The Mont Maudit

When ancient generations in Alpine villages had to find names for the mountains surrounding them, they either used geomorphical characteristics (rivers, rock formations, strange forms, lakes etc.) or more romantic features (sun, moon, flowers, stars, paradise, heaven etc.). Newly created ski resorts like Les Arcs, Tignes (France) or Beaver Creek (Colorado) use more modern names to underline how young they are. But what to think of names like Diavolezza (devil’s mountain, near Pontresina, Switserland), Mont Pourri (Haute Savoie) or Mont Maudit (near the Mont Blanc, French side)? Did the local people know that, one day or the other, these mountains would bring disaster? On July 12th nine alpinists died on the slopes of Mont Maudit and another eleven were wounded. Breaking ice followed by avalanches swept them away. The worst accident in more than ten years and an accident that, for once, was not any eager mountain tourist’s fault. The weather forecast was normal and there was no reason for the watchdogs in Chamonix to warn the several teams trying to reach the top to be careful. But then, what is normal in the mountains? British alpine star Roger Payne, for one, knew this all too well. As avalanche expert, guide and environment pioneer he had survived several avalanches (Pumari Chhish, Pakistan, 1999; Nanda Devi East, Sikkim, 1994) and was the great example of a climber with respect for ‘his’ sublime mountains. He never pushed his luck, climbed in light gear, cleaned not only his own rubbish when descending, but carried that of others as well, including the bones of an American climber swept away on the legendary K2 by an avalanche in 1953. On July 12th, aged 55, Payne died himself, burried under meters of snow, together with his two clients. The Mont Maudit was not ‘another day at the office’, Payne’s favourite expression when going on a simple tour, but the end of a big alpinist, an example of soberness and professionalism. Payne brought alpnism to disabled, to children and to young Iranians, according to the obituary in The Economist. ‘He didn’t seek out celebrity peaks, or brag about conquering the unsung 6.000-7.000 metre peaks he preferred…’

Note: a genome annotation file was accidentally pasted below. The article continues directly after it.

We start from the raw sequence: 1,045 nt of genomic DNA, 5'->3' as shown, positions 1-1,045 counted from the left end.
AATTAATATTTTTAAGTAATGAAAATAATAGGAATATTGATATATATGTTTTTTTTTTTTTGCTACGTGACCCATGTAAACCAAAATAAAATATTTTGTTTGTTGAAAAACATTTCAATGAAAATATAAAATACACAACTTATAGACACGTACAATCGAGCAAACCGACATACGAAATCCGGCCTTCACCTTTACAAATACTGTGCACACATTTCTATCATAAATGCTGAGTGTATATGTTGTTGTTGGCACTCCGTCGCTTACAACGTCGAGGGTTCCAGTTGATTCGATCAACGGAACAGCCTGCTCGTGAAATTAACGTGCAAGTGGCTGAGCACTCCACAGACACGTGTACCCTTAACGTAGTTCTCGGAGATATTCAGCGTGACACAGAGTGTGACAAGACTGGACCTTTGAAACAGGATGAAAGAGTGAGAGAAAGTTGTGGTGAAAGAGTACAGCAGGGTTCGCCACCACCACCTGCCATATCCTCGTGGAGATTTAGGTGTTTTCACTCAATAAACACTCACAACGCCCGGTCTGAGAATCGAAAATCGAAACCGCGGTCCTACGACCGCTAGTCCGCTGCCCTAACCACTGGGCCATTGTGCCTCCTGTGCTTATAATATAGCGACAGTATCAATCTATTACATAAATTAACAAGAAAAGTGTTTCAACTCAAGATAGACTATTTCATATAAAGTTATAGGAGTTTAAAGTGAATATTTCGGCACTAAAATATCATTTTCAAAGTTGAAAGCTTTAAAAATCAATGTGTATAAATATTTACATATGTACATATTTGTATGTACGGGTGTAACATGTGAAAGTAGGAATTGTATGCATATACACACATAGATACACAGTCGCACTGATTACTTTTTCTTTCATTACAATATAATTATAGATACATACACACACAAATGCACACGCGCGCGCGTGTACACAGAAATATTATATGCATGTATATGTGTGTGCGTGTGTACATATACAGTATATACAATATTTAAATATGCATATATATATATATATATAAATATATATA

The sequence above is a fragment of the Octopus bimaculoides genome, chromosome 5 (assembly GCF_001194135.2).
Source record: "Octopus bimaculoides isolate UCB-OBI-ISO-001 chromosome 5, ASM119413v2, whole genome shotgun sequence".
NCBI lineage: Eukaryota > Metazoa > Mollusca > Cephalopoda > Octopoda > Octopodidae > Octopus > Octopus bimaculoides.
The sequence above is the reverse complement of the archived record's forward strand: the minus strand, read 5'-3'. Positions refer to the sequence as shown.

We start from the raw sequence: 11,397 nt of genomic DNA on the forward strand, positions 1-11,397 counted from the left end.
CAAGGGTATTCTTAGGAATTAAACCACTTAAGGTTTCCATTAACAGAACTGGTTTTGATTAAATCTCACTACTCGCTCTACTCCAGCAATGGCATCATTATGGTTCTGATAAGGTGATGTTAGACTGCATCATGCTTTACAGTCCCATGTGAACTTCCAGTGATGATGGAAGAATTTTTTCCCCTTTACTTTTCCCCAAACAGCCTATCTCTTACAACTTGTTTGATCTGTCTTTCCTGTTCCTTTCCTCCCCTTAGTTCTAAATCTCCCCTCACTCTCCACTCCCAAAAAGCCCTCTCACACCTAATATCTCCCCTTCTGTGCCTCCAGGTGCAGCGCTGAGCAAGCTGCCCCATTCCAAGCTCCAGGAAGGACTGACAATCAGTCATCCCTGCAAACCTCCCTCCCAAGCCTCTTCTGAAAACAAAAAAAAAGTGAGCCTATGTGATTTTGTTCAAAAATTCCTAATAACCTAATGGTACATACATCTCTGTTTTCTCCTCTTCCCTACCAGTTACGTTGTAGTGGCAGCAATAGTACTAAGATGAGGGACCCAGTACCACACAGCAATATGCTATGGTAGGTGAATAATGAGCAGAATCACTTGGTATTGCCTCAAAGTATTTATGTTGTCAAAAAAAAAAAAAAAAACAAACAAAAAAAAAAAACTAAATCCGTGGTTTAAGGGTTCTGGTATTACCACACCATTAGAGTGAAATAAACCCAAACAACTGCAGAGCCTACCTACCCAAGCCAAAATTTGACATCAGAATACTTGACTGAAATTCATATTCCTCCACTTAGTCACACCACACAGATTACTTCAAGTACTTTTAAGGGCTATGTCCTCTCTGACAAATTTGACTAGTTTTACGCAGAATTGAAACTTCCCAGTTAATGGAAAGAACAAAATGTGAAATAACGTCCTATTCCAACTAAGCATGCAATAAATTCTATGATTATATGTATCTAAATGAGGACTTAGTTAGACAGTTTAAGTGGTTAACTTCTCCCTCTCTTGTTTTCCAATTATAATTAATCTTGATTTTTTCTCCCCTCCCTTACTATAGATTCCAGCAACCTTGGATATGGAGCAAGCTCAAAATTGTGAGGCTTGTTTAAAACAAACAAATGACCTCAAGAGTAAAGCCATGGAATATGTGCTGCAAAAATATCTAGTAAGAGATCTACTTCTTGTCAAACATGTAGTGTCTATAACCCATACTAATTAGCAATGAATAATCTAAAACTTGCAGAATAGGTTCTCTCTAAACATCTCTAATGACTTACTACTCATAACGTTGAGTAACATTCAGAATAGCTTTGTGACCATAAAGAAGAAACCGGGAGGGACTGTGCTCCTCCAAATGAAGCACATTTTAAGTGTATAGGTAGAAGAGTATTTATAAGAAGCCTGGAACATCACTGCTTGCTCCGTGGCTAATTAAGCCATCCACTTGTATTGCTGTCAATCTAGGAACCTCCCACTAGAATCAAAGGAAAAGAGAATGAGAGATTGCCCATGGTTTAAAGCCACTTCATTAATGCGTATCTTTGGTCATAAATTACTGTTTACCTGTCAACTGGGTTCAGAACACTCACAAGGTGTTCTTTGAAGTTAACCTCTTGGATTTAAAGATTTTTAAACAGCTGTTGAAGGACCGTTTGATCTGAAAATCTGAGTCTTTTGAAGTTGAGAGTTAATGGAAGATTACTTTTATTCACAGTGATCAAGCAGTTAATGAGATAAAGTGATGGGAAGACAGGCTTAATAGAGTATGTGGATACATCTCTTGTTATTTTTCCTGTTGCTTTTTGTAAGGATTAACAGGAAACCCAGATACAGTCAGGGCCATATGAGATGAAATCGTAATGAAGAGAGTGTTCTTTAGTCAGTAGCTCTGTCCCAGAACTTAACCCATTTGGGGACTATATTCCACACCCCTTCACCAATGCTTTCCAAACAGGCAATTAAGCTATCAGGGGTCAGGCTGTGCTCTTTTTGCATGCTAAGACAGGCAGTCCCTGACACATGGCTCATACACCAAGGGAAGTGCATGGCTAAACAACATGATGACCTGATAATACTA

May Roger Payne’s unexpected accident be a warning to all alpinists, especially the average 250 or more alpine tourists who, almost every day of the year, wander into the ice fields in order to climb the Mont Blanc: it is never a piece of cake. Even well trained and experienced climbers can be ‘maudits’. Status and a good picture to take home are not worth dying in the snow. And one other thing: it is the guide who is in the lead, not the eager client who would pay any amount to reach the peak, even in bad weather conditions.

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